This collision was ruinous to the owners of the vessels. In a letter to the Marine Review John M. Croneweth, of Detroit, said: "J. T. Whiting & Co. were among pioneers in vessel business of Lake Superior. In the early sixties they controlled about two-thirds of this trade. In those days all contracts ended on the first of October, and for the balance of the fall vessels could charge what they saw fit. I have seen $22 a ton paid for carrying copper from Ontonagon to Detroit, and $6 a ton paid as freight on pig iron from Marquette to Detroit. On our way up the estimated value of every square foot of room was $1, and there was always enough freight left on dock when we were leaving to load another boat. Often the mate would have a $10 bill slipped into his hand by an anxious shipper who wanted a jag of freight moved at once and would not wait for the next boat. But the ups and downs of life were with us then as now, and the steamboat business lacked stability. Take the case of J. T. Whiting & Co. In the spring of 1864 they owned seven boats, namely, the steamer Illinois and propellers Meteor, Pewabic, Detroit, Mineral Rock, Gen. Taylor and Skylark. Not needing all of them, they sold the Detroit, Gen. Taylor and Skylark, and during the summer they laid up the Mineral Rock for a rebuild. A short time before the Meteor-Pewabic collision, the Illinois broke down and made a complete wreck of her engine. Then, with the Pewabic sunk and the Meteor tied up, the company was without a single vessel. They were forced to charter vessels to fulfill their contracts, and as a result of the collision the firm was practically ruined. * * *

"Among officers of the Pewabic who were lost was Mr. Jackson, the chief engineer. His young wife, who was making a trip with him, was also lost. He was a noble fellow, a good engineer, and he had many friends. No doubt, he might have saved himself had he made the effort, but he stood at his post of duty like a true 'knight of the throttle' and went down with the ship, his wife with him. He died as he had lived, unselfish to the end. In early days of steamboats on the lakes it was customary, when boats were meeting in the day time (not at night) to check down and pass close together, so as to give an opportunity to throw a bundle of newspapers from one to the other. At this particular period, during the late internal war, passengers were particularly anxious to get war news from the papers. There were no railroads and no telegraph connections, even with the upper Michigan peninsula."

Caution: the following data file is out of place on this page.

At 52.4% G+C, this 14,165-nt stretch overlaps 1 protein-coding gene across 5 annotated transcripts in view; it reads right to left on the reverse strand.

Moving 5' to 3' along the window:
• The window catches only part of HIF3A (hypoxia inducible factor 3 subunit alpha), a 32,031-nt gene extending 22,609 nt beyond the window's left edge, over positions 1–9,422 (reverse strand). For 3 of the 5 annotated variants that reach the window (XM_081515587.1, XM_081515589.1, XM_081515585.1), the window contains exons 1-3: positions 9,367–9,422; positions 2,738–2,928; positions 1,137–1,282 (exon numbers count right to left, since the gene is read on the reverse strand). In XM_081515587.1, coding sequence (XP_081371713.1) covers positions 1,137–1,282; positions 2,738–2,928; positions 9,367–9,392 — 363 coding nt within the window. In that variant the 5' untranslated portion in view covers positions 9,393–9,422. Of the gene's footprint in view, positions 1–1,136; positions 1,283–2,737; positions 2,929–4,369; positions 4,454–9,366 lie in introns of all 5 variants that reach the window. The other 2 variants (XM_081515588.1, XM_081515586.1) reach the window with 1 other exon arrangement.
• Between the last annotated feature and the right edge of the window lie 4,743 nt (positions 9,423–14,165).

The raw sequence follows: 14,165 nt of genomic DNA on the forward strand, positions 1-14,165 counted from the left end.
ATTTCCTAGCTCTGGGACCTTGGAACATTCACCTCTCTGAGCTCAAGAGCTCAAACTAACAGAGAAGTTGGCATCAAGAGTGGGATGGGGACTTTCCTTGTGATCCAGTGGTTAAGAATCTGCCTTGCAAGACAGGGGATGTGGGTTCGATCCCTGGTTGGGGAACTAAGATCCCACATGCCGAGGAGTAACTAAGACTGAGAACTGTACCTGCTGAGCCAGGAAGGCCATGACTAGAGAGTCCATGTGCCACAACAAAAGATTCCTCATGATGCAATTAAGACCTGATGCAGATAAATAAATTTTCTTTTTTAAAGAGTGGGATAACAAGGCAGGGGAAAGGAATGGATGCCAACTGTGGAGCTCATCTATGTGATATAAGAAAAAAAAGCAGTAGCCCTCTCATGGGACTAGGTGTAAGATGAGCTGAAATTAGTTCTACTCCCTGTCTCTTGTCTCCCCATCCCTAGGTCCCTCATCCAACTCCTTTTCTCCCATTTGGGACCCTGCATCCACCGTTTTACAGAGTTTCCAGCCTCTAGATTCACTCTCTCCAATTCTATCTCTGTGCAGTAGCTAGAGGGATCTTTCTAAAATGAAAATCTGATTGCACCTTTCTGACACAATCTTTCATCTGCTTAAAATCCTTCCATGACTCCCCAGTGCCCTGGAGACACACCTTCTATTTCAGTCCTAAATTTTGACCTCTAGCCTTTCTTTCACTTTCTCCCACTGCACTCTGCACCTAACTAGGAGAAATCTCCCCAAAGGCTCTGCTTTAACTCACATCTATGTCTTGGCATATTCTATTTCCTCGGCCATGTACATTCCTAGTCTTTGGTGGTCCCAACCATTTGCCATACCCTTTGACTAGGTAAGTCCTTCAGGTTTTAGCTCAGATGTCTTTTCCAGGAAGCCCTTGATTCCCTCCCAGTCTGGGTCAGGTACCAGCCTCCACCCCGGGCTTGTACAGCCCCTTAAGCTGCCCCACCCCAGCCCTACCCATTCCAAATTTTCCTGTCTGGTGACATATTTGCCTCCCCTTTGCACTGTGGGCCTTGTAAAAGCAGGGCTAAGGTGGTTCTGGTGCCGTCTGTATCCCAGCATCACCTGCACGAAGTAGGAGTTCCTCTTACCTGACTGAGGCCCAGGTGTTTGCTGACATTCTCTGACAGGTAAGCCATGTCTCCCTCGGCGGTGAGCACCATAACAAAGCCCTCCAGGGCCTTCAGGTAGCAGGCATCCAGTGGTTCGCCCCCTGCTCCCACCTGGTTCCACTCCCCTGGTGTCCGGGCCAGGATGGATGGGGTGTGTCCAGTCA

Freight Rates Remunerative. - The lake navigation of 1865 was fairly remunerative, freight ruling at good figures throughout the season, the lowest on wheat, Chicago to Buffalo, was six cents, and the highest 19 cents. Business commenced at the usual period, with but limited new tonnage. In consequence of the boom in freights in 1865 early in the season and its continuance later on, there was considerable activity in the exchange of vessel property. But, notwithstanding the high freight rates prevailing during the season, many lake vessels entered the foreign trade.

Many Disasters. - There were 421 disasters during the season on all the lakes and rivers, distributed as follows: Lake Michigan, 107; Lake Huron, including Georgian Bay, the Straits and St. Clair river, 98; Lake Superior, 12; Lake Erie, including Detroit river and the Welland canal, 134; Lake St. Clair, 22; Lake Ontario, 48. The total loss on hull and cargo were not estimated, though netting upward of $1,300,000.

Fast Sailing. - Special mention is made of some fast sailing. Tugs, in quest of tows, did not then extend their visits far outside the rivers, and vessels oftener than otherwise neared the rivers before throwing out the tow line; it accordingly behooved every captain to make time with his competitors, or he would soon be displaced.

Among the quick trips was that of the schooner Bonnie Doon, a fore- and-aft rig. This vessel made the passage from Milwaukee to Detroit in 56 hours, sailing the entire distance to the St. Clair river, where a tug met her soon after entering.